Reshuffling stepped up fight with interest groups, Lithuanian president says
The replacement of certain heads of law enforcement and intelligence institutions before 2016 led to a more drastic and effective fight against corrupt interest groups' influence on political processes, Lithuanian President Dalia Grybauskaitė says.
In an interview with the Lithuanian Radio on Tuesday, the president said she had been informed about possible signs of corruption and illicit influence on the political system. But, Grybauskaitė stressed, "knowing the fact is not enough as you need evidence for a case and a pre-trial investigation to be launched, and law enforcement and intelligence institutions' courage and ability is needed for that, which we have seen since the start of 2016".
"The Law on Criminal Intelligence stipulates that heads of state can be regularly informed about corruption phenomena in the country, and that, undoubtedly, has been done within the scope the law allows law enforcement and intelligence institutions to do. But it's only information about influence, it has no point as evidence is needed, and evidence is collected by law enforcement institutions, like the Special Investigation Service and the prosecution service," Grybauskaitė said when asked whether she was aware of MG Baltic's influence on political parties and political processes.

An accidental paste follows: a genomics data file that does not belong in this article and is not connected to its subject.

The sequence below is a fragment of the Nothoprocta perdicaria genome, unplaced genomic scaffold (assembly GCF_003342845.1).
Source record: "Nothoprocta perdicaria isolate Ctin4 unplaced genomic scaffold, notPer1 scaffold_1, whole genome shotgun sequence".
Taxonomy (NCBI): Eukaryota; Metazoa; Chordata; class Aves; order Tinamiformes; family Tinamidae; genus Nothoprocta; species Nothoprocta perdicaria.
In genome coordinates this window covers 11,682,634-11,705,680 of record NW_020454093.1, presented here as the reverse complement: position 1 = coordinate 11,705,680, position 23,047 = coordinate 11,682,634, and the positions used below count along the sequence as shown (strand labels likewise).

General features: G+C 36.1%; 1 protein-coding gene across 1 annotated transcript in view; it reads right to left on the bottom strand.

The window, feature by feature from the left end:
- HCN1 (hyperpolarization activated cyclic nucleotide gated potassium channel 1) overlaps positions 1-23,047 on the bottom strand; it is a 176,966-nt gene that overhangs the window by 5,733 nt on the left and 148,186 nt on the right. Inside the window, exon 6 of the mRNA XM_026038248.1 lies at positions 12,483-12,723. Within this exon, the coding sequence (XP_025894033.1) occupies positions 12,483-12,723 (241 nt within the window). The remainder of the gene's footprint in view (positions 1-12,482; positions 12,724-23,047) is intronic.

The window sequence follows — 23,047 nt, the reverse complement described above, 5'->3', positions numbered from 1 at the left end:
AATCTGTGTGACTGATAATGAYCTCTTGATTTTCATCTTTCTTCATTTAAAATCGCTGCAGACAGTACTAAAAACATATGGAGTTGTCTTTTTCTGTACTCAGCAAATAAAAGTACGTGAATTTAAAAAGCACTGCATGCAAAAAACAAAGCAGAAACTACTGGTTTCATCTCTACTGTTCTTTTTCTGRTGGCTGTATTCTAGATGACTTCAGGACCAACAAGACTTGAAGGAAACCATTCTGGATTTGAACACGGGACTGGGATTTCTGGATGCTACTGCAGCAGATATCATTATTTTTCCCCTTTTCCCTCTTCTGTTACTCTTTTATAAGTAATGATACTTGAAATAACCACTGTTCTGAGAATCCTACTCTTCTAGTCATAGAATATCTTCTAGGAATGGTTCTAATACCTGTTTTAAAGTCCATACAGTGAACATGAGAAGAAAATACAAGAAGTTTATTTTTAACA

The president paid attention to the fact that several political corruption cases have already reached court and that "it's becoming a rule, rather than an exception."
"I'm, therefore, glad and the fact that cases have started reaching courts shows that law enforcement is capable of collecting and presenting evidence. And the latest large-scale political corruption case has also reached court, and that means that the consistent fight against corruption and the law enforcement's professionalism and effort are starting to produce tangible results," the Lithuanian president said.